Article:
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Jere, That's good they called to have the utilities marked. A lot of times they are inaccurate. If he is working along side of your driveway take some pictures of the machine on your driveway and any vehicle or equipment so you have full recourse if they damage your driveway or any bushes they knock over or trees they hit. That bore machine is on tracks and you know he's tearing up the grass. I'm surprised they don't install a 4 inch inter duct instead of 1 and 3/4. All the house sewer lines where we live are 4 inch but I think none of them have a sewage grinder with a jet pump. I would think you want the largest conduit or pipe because of any blockage in the future you want to be able to clear it. When they pull back that one and three quarter inch tubing or duct it will flatten out underground just from them pulling it in and not be a true one and three quarter inch in diameter. It will be less. If there is any rock underground the tubing they are pulling in could get cut up, just from scraping against the rock.

On another note: The electric service and communication/fiber lines to the new "Building the House" thread they may be directional bored in too.
 

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Jere, That's good they called to have the utilities marked. A lot of times they are inaccurate. If he is working along side of your driveway take some pictures of the machine on your driveway and any vehicle or equipment so you have full recourse if they damage your driveway or any bushes they knock over or trees they hit. That bore machine is on tracks and you know he's tearing up the grass. I'm surprised they don't install a 4 inch inter duct instead of 1 and 3/4. All the house sewer lines where we live are 4 inch but I think none of them have a sewage grinder with a jet pump. I would think you want the largest conduit or pipe because of any blockage in the future you want to be able to clear it. When they pull back that one and three quarter inch tubing or duct it will flatten out underground just from them pulling it in and not be a true one and three quarter inch in diameter. It will be less. If there is any rock underground the tubing they are pulling in could get cut up, just from scraping against the rock.

On another note: The electric service and communication/fiber lines to the new "Building the House" thread they may be directional bored in too.
You and I are used to flowing sewage as opposed to pumped...to pump into a 4" line would probably require a larger pump...what we are seeing called a "grinder" is called a macerator on a boat...sounds like it is being pumped uphill, at least for part of its trip out to the street connection....so the uphill section of the line has to get filled all the way...and to fill up a 4" line would take a lot of the slurry being pumped...a lot of weight, so the need for a bigger pump...and a check valve....boy, I would not want to change a broken one of those things :tango_face_devil:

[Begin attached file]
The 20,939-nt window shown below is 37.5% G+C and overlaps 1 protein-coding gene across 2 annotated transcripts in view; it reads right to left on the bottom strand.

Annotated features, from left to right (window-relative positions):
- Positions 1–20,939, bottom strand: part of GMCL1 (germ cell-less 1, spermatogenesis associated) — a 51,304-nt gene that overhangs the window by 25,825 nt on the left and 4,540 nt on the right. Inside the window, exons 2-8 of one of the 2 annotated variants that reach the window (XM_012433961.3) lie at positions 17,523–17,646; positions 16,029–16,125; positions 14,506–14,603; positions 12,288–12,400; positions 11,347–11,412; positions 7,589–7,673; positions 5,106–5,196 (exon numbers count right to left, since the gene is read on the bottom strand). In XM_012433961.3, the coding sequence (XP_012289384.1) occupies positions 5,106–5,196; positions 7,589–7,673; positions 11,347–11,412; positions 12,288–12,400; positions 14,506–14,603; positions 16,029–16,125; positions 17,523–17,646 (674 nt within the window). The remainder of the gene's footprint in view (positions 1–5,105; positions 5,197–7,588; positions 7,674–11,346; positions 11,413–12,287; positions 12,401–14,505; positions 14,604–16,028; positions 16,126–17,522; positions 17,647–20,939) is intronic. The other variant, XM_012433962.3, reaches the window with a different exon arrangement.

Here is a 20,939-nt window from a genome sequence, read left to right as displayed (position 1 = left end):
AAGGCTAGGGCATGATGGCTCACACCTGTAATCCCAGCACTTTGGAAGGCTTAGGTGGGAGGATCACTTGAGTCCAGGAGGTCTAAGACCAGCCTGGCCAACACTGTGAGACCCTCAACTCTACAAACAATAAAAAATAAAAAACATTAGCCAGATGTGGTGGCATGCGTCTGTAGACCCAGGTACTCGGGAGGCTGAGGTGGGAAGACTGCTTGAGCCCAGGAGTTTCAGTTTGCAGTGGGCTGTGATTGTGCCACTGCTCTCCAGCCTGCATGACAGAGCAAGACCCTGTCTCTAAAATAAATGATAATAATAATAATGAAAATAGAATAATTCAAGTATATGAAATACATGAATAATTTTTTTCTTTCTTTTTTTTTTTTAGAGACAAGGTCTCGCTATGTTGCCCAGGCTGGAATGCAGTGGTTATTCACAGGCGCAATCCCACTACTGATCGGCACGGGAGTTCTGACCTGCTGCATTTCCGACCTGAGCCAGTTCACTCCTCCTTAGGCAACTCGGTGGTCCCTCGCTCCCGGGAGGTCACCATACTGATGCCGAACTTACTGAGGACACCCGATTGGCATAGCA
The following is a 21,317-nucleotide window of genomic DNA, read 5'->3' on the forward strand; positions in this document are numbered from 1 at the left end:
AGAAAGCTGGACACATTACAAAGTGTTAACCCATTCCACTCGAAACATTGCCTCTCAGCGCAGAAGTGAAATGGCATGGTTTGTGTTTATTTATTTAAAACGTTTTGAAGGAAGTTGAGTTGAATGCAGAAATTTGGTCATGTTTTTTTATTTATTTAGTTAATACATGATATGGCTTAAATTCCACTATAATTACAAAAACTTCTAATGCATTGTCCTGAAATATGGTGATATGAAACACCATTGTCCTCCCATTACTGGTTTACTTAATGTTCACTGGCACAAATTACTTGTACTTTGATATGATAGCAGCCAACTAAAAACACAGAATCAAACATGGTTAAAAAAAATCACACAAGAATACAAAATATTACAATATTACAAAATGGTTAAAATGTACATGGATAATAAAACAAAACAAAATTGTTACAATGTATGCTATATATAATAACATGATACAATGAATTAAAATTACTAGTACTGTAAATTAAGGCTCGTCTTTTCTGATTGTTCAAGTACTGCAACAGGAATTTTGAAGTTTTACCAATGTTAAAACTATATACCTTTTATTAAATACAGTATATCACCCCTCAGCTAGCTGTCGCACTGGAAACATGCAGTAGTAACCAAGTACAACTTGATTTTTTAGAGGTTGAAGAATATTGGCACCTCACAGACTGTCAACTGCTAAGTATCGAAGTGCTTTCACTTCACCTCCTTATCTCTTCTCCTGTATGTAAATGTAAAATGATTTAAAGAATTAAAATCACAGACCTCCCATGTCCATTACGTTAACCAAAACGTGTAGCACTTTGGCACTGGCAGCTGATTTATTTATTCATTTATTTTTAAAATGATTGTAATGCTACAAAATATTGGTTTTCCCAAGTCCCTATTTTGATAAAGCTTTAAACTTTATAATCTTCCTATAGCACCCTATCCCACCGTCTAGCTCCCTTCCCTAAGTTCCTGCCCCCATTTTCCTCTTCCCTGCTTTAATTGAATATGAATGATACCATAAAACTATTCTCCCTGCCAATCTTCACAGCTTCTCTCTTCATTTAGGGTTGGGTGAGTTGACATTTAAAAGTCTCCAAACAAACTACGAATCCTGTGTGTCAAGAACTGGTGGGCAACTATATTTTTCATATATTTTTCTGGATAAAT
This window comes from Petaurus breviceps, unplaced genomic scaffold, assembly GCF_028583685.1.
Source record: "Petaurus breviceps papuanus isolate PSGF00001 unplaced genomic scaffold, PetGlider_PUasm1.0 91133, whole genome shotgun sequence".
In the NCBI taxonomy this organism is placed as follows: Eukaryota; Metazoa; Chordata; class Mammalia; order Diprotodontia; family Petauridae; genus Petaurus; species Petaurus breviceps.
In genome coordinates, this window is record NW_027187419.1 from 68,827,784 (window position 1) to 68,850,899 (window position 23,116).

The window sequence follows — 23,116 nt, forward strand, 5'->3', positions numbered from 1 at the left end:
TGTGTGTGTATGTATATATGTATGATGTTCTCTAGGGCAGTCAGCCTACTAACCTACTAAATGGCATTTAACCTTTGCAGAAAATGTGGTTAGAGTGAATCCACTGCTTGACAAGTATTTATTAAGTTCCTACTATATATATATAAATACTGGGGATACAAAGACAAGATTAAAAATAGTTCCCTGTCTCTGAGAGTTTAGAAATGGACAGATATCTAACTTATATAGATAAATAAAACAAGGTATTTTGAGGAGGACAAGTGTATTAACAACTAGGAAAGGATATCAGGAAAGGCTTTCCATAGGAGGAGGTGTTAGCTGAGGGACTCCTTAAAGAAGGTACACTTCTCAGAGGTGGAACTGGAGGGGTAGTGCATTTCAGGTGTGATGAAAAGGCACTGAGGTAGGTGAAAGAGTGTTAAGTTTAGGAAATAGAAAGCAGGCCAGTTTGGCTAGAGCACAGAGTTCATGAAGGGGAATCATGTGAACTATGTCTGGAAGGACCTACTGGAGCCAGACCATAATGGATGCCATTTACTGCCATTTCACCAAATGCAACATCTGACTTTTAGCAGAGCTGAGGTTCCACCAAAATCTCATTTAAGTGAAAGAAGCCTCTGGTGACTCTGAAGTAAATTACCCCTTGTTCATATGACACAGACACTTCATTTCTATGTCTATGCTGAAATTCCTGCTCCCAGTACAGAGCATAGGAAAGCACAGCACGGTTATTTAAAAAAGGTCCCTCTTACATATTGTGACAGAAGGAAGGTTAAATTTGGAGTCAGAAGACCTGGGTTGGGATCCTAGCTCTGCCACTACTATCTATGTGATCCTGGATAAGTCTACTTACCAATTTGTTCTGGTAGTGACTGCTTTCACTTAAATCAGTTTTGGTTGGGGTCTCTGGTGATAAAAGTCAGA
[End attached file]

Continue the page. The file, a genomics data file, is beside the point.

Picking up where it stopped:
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You and I are used to flowing sewage as opposed to pumped...to pump into a 4" line would probably require a larger pump...what we are seeing called a "grinder" is called a macerator on a boat...sounds like it is being pumped uphill, at least for part of its trip out to the street connection....so the uphill section of the line has to get filled all the way...and to fill up a 4" line would take a lot of the slurry being pumped...a lot of weight, so the need for a bigger pump...and a check valve....boy, I would not want to change a broken one of those things :tango_face_devil:
Years ago, I had a plumber install a backwater valve on my sewer line to prevent any backup in the future.
 

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The company I retired from had 3 directional boring machines.. The drilling head where all the electronics are located cost about $5000.00 alone. I lost one under some railroad tracks. Hit something hard and couldn't go forward or back. The railroad made us go deep to get under them and they certainly weren't going to give us permission to dig it up. It just about took an act of Congress to get permission to go under. We were installing conduit runs for Homeland Security so they handled all the permits with the railroad.

Petroleum pipelines are almost as hard to get permission to go under. The railroad and pipeline people are on site the whole time we are working around their right of way. We also had to stop drilling when a train passed by.
 

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When the head got stuck and we were trying to push and pull we had to put the bucket of the excavator on the drill tube to keep it from wanting to push up out of the ground. I figured I could chance having a big wrecker rig on site for about an hour to try and pull it out. If we were successful I would have been money ahead retrieving the head and drill tube lost. I was not successful unfortunately. Had to get a new head and try again the next day. We were successful that time.

Sorry Jere, not trying to hijack your thread. Just thought it would be an interesting side bar to the drilling machines.
 

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The company I retired from had 3 directional boring machines.. The drilling head where all the electronics are located cost about $5000.00 alone. I lost one under some railroad tracks. Hit something hard and couldn't go forward or back. The railroad made us go deep to get under them and they certainly weren't going to give us permission to dig it up. It just about took an act of Congress to get permission to go under. We were installing conduit runs for Homeland Security so they handled all the permits with the railroad.

Petroleum pipelines are almost as hard to get permission to go under. The railroad and pipeline people are on site the whole time we are working around their right of way. We also had to stop drilling when a train passed by.

I've seen one of those 4 inch metal drilling heads melted after it hit an two 13,000 volt feeders underground. Its a miracle the operator wasn't electrocuted. I know the machine was grounded. I asked the operator if he dug a test hole on the electric lines prior to drilling perpendicular to them and he said he did to the top but not at the bottom. It was a 5 foot tall electric duct bank encased in concrete. As a result, the bore hit the middle of the duct encasement damaging two feeders. That cost him $200,000.
 

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I've seen one of those 4 inch metal drilling heads melted after it hit an two 13,000 volt feeders underground. Its a miracle the operator wasn't electrocuted. I know the machine was grounded. I asked the operator if he dug a test hole on the electric lines prior to drilling perpendicular to them and he said he did to the top but not at the bottom. It was a 5 foot tall electric duct bank encased in concrete. As a result, the bore hit the middle of the duct encasement damaging two feeders. That cost him $200,000.
Thankfully we never did anything like that but my crew did hit two different high pressure natural gas lines that were miss marked. Closed down major highways till the got fixed. Chicago news helicopters flying over We made the 6 o'clock news.